Grauso met with Jack O’Brien, Cracked’s editor-in-chief, and Daniel O’Brien, one of the magazine’s lead writers, and though the group discussed a variety of projects, they quickly settled on teaming up for a podcast. There isn’t 100 percent overlap in their coverage — Moviepilot focuses mostly on film and television, and while Cracked does cover pop culture, it’s usually through an idiosyncratic, humorous lens — but both are deeply rooted in geek culture, so Crossing the Streams would cover topics ranging from film to television to comic books, but from an insider’s point of view. “Jack doesn’t necessarily have a movie background, but he has a broad pop culture background,” she said. “I come from movies, but can talk about other areas as well.” Together, they could use their clout and connections to invite Hollywood insiders onto the show. An episode released in March, for instance, featured a panel discussion that included Alonso Duralde of The Wrap and Lucas Shaw of Bloomberg where the four conversed on the history of the Oscars and why the ceremony is currently broken.

Why did Moviepilot choose to team up with Cracked rather than just going it alone? To understand Grauso’s decision, it’s helpful to consider Moviepilot’s history and its relatively recent entry into the U.S. market. It was founded in the mid 2000s when three German entrepreneurs got together and formed a production company. After producing a few movies, they concluded they could better promote their films if they had an online community to market to — thus Moviepilot.de was born. “Then after a few years they realized they could only grow so big within the German market,” said Grauso. “German movies are great and popular in Germany, but only in Germany.” So in 2012, the company launched a sister website in the U.S.

In just three years, the site’s audience has grown tremendously. It pulls in 35 million unique visitors who generate over 80 million pageviews a month. But given its newness to the U.S. market, it doesn’t yet have strong brand recognition compared to some of its older peers. Cracked, on the other hand, not only has a large audience but has also been around for a decade; this has allowed it to amass a much more devout following. “For us it’s a win-win,” she said. “We don’t make money off it, but it’s a form of branding, getting our name out to a new audience. It’s ‘Hey, we’re working with Cracked, you know Cracked!’ It’s about name recognition.”

Moviepilot isn’t the only publication to have realized the benefits of teaming up with a competing outlet to launch a podcast. Because podcasting is a nascent medium with a growing-but-still-latent user base, news organizations and media personalities are finding they can attract a following much more quickly if they combine resources and work together to drive listenership. In some cases this involves informal collaborations, like when comedians sit down for guest interviews on each other’s shows, but other media entities are entering into official partnerships. The New Yorker and and the public radio station WNYC, for example, inked a deal earlier this year to create a one-hour podcast and national radio show.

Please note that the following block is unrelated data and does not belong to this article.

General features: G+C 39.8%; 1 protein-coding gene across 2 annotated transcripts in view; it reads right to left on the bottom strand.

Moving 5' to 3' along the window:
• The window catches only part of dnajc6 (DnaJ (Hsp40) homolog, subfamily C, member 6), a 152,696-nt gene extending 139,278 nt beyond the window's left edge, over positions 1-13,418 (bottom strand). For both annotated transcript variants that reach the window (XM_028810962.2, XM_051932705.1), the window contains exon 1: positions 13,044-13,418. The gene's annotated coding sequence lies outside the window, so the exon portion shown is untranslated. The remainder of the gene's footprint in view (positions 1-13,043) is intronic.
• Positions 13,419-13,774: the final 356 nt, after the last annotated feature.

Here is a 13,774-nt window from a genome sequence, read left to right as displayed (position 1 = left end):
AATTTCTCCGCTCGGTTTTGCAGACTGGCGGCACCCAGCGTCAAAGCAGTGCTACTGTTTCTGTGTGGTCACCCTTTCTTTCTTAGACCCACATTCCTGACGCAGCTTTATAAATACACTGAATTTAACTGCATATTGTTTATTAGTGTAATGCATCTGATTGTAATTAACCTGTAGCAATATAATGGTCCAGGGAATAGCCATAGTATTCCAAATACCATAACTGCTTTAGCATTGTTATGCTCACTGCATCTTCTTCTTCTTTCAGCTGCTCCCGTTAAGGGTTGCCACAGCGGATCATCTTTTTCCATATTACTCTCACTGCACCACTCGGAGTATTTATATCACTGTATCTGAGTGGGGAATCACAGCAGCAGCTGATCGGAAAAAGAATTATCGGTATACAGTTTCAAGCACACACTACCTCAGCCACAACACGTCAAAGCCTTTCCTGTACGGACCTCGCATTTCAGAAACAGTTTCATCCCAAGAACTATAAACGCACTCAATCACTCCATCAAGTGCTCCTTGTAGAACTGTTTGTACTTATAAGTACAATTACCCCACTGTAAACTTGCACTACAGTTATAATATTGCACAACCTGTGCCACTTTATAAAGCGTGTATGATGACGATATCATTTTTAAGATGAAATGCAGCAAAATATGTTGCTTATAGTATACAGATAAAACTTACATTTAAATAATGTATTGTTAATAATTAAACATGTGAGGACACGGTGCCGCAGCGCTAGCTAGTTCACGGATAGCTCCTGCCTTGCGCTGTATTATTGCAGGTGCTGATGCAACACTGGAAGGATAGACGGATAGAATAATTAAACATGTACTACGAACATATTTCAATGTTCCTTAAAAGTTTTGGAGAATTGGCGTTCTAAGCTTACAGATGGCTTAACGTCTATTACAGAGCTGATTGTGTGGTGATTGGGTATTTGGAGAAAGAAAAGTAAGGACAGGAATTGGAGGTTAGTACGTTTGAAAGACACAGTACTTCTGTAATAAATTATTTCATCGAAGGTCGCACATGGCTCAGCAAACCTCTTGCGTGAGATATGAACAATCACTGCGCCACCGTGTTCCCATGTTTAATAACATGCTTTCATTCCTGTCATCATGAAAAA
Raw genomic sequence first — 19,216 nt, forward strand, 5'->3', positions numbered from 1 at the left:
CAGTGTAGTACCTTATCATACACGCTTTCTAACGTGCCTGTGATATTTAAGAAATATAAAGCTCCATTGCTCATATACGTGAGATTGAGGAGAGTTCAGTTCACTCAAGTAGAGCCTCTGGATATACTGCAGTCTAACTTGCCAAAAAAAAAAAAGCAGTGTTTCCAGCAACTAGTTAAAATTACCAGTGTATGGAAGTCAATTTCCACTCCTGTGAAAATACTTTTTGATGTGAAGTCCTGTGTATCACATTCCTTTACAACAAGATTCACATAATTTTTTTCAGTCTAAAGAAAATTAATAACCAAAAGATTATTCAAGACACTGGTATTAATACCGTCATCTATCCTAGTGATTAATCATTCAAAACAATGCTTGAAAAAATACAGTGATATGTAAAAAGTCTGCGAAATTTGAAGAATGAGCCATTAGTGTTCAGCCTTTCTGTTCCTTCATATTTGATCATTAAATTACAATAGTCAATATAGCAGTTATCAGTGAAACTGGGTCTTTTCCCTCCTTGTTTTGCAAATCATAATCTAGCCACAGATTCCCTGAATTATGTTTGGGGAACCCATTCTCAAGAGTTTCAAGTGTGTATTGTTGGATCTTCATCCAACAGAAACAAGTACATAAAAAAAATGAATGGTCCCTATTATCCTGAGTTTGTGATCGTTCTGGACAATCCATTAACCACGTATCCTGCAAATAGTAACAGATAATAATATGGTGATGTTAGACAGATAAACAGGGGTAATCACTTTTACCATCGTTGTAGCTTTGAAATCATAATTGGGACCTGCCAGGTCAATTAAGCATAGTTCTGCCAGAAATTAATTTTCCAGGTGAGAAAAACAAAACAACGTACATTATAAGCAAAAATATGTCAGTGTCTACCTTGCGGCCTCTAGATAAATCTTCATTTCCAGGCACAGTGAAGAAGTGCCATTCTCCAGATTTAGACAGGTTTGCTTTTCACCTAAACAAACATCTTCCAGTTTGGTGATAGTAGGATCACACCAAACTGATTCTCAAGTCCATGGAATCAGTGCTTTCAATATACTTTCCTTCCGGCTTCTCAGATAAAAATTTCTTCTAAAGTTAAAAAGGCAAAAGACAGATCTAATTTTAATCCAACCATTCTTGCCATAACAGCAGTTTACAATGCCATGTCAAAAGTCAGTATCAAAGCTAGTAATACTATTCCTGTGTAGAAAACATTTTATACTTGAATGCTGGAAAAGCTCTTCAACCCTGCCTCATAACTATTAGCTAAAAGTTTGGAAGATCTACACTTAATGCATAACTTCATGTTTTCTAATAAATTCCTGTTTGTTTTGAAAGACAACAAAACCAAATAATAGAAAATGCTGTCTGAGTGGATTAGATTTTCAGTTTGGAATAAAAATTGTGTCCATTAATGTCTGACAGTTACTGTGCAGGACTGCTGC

Perhaps no podcast collaboration is larger than the one rolled out by Slate in February. As I’ve documented previously, Slate has a 10-year history growing a popular podcast network, one that boasts a legion of fervid fans. With shows ranging from its Better Call Saul recaps to the Political Gabfest, the online magazine has amassed millions of listeners and secured sponsorships with well-known brand advertisers. But the February announcement — that it was rebranding its podcast network under the name Panoply — indicated that it has much higher ambitions than simply hosting shows featuring Slate journalists. In addition to its current stable of podcasts, the network has entered partnerships with over a dozen other publications, including Huffington Post, The New York Times Magazine, Inc, and Popular Science.

Andy Bowers, Panoply’s executive producer who’s been involved with Slate’s podcast network since the very beginning, told me that the magazine realized within the last year that it had spent a decade building the infrastructure and knowledge to maintain a podcast network and that other publications, many of which have dipped their toes into podcasting but haven’t fully committed, could benefit from that knowledge and support. “Of course they could do it on their own, and some have done it on their own,” said Bowers. “But we figured that the case would be a lot easier to take to their higher ups if they said, ‘We can just go and let Slate do it for us.’”

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There are a number of services Panoply offers to its media partners, many of which position it as more of a behind-the-scenes production company, one that handles most of the technical aspects of podcasting while the publications supply the talent. Most of the media partners are based in New York, which allows them to visit the Slate offices and use its recording studio. There are about six full-time staff members on Panoply’s production side along with a number of freelancers; this core team helps the partners with everything from recording the podcast to editing and remixing it. Moviepilot experienced similar benefits when teaming up with Cracked. “They work with Earwolf Studios,” said Grauso, referring to the podcast network that produces shows for major comedians. “We go to a studio where we have mics and we can all see each other. There’s an audio engineer listening the whole time who’s adjusting volume, adjusting mics, and then they have an engineer who cuts it all together. It’s pretty high tech and they handle all of it.”